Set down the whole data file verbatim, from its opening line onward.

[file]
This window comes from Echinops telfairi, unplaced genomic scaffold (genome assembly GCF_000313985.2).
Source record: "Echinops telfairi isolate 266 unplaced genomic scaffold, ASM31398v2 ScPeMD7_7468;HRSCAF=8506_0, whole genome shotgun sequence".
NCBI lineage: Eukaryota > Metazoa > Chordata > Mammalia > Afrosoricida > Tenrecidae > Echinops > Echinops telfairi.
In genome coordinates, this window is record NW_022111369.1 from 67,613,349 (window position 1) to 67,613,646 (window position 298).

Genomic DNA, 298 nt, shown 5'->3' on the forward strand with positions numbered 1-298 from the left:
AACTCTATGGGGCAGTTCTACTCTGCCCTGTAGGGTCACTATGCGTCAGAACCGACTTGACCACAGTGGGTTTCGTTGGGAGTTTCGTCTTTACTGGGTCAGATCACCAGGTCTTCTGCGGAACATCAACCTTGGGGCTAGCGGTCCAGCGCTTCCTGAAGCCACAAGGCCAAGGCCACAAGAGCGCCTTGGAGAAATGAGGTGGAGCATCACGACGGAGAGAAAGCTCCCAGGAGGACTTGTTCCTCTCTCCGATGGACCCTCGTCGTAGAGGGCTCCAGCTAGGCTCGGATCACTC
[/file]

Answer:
This window comes from Echinops telfairi, unplaced genomic scaffold (genome assembly GCF_000313985.2).
Source record: "Echinops telfairi isolate 266 unplaced genomic scaffold, ASM31398v2 ScPeMD7_7468;HRSCAF=8506_0, whole genome shotgun sequence".
NCBI lineage: Eukaryota > Metazoa > Chordata > Mammalia > Afrosoricida > Tenrecidae > Echinops > Echinops telfairi.
In genome coordinates, this window is record NW_022111369.1 from 67,613,349 (window position 1) to 67,613,646 (window position 298).

Genomic DNA, 298 nt, shown 5'->3' on the forward strand with positions numbered 1-298 from the left:
AACTCTATGGGGCAGTTCTACTCTGCCCTGTAGGGTCACTATGCGTCAGAACCGACTTGACCACAGTGGGTTTCGTTGGGAGTTTCGTCTTTACTGGGTCAGATCACCAGGTCTTCTGCGGAACATCAACCTTGGGGCTAGCGGTCCAGCGCTTCCTGAAGCCACAAGGCCAAGGCCACAAGAGCGCCTTGGAGAAATGAGGTGGAGCATCACGACGGAGAGAAAGCTCCCAGGAGGACTTGTTCCTCTCTCCGATGGACCCTCGTCGTAGAGGGCTCCAGCTAGGCTCGGATCACTC